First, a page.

Django, Databases, and Decorators: Routing Requests to Different Databases

As a growing company with a growing customer base, we’re always thinking about ways to boost the performance of our app (but who isn’t?). We’ve got some long-running queries that occasionally result in page timeouts, and if not, some general slowness for the user. These are things to be avoided. This week, we connected our follower database to the app to pull some of these read-only queries off of the main database to decrease the load.

Initial setup of an additional (already existing) database is fairly basic, and can be done by following the docs. We have something like this in our settings:


All database queries, both reads and writes, will run off of ‘default’ unless you specify otherwise. You can make a query off of the ‘read-only’ database like so:


Seems great. And is great, if your scope is limited. But I don’t want .using('read-only’) calls sprinkled all throughout my app, and I don’t want to remember to write them. We wanted to be able to specify a different database than the default for an entire view method (controller action, for the Rails folks out there), that would apply to every call within it. Decorators to the rescue!

Coming from a Rails background, the closest equivalent I can come up with is a before_action, though Django’s decorators are actually a little more versatile in that. Basically, they are functions that take another function as an argument, and execute their own code around it. Whereas before_actions in Rails happen, definitionally, before the action (function) is called, decorators wrap around a function and can execute code both before and after. Here’s a common use case:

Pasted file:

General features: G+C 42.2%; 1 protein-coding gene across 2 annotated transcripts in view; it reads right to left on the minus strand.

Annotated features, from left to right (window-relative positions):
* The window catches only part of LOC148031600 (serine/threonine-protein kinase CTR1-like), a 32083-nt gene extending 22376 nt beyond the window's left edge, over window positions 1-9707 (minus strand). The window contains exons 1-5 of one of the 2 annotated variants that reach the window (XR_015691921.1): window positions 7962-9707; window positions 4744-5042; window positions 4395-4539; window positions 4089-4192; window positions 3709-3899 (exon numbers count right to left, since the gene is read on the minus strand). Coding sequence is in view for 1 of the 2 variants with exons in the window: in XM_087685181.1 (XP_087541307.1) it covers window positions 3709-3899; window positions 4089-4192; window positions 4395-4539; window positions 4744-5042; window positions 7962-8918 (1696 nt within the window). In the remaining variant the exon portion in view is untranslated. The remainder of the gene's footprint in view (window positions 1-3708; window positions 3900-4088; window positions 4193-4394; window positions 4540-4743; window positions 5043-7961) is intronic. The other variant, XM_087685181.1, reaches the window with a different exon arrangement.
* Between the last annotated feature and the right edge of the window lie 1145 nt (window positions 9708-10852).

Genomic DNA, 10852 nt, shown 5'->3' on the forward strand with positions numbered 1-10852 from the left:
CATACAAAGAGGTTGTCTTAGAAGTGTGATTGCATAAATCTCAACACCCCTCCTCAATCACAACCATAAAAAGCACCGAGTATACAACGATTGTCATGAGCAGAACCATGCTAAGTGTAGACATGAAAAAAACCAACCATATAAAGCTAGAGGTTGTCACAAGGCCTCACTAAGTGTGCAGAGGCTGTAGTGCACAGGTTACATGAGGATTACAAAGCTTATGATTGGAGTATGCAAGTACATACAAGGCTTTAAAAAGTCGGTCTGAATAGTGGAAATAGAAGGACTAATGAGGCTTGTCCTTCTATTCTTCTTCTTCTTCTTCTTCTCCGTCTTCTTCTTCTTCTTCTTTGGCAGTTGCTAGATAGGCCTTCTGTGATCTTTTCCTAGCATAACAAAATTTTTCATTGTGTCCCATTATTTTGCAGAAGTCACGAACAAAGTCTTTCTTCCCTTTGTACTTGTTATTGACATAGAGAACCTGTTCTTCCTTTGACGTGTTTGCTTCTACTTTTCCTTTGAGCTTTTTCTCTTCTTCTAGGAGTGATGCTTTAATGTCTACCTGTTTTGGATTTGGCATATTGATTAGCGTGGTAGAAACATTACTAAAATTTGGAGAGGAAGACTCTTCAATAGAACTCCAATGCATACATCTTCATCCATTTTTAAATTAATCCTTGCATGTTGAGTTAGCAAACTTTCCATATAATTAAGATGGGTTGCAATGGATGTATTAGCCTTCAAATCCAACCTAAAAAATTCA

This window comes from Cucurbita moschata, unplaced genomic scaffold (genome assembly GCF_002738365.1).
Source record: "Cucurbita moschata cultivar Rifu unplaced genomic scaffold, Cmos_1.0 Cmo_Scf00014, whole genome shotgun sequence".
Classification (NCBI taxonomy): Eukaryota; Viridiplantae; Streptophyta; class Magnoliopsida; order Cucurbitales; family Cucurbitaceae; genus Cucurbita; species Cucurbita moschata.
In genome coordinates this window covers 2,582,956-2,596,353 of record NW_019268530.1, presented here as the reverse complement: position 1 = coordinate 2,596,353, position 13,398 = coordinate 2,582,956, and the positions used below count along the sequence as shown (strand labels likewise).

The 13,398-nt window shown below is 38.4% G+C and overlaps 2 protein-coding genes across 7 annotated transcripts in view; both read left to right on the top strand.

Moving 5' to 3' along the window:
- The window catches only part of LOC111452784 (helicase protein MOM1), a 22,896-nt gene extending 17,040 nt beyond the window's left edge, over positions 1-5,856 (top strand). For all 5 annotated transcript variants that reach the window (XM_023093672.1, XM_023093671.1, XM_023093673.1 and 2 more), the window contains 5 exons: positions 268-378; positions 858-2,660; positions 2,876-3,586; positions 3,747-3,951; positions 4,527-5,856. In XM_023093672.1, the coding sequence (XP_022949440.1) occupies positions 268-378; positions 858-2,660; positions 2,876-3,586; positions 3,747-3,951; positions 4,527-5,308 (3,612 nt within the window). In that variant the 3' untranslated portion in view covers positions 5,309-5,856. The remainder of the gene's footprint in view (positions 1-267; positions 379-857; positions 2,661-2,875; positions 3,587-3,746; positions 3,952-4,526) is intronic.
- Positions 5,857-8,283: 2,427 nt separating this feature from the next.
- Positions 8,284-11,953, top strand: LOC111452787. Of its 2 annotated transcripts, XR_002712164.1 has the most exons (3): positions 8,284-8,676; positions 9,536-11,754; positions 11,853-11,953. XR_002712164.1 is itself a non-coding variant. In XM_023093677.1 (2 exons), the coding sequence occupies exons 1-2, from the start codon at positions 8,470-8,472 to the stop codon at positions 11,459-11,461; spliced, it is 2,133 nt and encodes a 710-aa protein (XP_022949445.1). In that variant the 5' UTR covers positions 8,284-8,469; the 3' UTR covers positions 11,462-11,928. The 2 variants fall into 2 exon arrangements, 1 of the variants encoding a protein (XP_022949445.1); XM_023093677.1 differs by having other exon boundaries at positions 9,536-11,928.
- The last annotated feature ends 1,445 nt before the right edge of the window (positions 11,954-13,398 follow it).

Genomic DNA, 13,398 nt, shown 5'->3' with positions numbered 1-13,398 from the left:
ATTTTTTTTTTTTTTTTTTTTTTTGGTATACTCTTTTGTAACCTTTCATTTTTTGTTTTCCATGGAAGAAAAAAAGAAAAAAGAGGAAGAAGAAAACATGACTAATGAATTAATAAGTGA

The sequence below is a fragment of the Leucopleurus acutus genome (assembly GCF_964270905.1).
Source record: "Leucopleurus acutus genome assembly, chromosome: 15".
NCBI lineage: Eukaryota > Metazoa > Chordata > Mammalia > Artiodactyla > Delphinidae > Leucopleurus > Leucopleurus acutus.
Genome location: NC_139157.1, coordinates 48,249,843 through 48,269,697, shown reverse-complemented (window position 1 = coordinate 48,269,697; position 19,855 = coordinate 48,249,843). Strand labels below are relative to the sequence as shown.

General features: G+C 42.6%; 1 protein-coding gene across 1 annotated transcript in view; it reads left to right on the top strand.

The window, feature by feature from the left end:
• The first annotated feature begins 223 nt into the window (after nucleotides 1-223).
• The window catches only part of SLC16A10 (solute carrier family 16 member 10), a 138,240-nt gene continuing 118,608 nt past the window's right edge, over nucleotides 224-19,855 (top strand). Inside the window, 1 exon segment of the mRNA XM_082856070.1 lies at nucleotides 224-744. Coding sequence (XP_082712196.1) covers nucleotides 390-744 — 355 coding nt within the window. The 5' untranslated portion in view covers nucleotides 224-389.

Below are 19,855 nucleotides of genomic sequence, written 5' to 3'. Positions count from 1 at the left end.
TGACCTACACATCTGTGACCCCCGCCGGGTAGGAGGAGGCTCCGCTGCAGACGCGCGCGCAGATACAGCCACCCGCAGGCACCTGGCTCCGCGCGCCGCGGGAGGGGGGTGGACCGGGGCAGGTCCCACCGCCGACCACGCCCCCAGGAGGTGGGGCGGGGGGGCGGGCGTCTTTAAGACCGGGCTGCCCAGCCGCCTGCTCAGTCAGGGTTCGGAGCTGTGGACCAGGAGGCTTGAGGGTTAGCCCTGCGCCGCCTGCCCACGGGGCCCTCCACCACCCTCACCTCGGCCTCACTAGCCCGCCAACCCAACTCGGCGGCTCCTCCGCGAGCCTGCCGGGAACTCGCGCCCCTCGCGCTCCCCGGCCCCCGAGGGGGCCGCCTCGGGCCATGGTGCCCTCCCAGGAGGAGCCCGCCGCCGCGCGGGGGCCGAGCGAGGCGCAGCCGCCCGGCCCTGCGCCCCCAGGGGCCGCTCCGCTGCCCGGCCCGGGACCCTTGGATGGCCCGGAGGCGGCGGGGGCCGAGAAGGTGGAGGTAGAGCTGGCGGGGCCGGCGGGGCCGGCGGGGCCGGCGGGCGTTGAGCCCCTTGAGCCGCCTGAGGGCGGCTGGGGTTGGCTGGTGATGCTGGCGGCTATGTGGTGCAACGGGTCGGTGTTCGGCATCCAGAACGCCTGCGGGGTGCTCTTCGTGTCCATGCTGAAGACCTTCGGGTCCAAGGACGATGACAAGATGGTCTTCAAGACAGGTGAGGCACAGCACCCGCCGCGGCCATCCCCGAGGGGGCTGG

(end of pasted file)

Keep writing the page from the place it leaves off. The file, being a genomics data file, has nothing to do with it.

def login_required_or_401(view_func):
    def _decorator(request, *ars, **kwargs):
        if not request.user.is_authenticated():
            return HttpResponse(status=401)
        return view_func(request, *ars, **kwargs)

    return wraps(view_func)(_decorator)

You’d call this like so:

def some_view_function(self):

A lot of what comes next was inspired by this blog, with some tweaks to fit our use case. You can read more about threading here.

Where you put your decorator depends on where you think you’ll use it — you know best! We may use ours project-wide, so they’re in an app called ‘common’ we have for just that purpose, in a file called Class based decorators aren’t particularly common, but it proves useful for reasons we’ll come back to.

import threading
threadlocal = threading.local()

class use_db_for_reads(object):
    def __init__(self, database_name):
        self.database_name = database_name
    def __enter__(self):
        setattr(threadlocal, ‘DB_FOR_READ_ONLY’, self.database_name)
    def __exit__(self, exc_type, exc_value, traceback):
        setattr(threadlocal, ‘DB_FOR_READ_ONLY’, None)
    def __call__(self, test_func):
        def inner(*args, **kwargs):
            return test_func(*args, **kwargs)
        return inner

def get_thread_local(attr, default=None):
    return getattr(threadlocal, attr, default)

This is what I mean by being able to wrap your code, not just execute something before it, using the __enter__ and __exit__ functions.

You then need a router. More info on routers can be found back in the docs, but basically, they tell the code which database to execute a request on. Our writes will always go to default, while our reads will come from the ‘read-only’ database, if we use the decorator from above:

from common.decorators import get_thread_local

class AnalyticsRouter(object):
    def db_for_read(self, model, **hints):
        return get_thread_local('DB_FOR_READ_ONLY', 'default')

    def db_for_write(self, model, **hints):
        return 'default'

    def allow_relation(self, obj1, obj2, **hints):
        return True

Back in, don’t forget to add your new router, keeping in mind that they’re run through sequentially, and stop once a match has been found — order matters.

DATABASE_ROUTERS = ['common.routers.AnalyticsRouter']

Using the decorator The benefit of the class based decorator is that it can be used as a decorator:

def view_function(request, *args):

But it can also be used for a block, if you only want queries in part of a view to be read off the read-only database:

def view_function(request, *args):
    with use_db_for_reads('read_only'):
    #Below will use the default db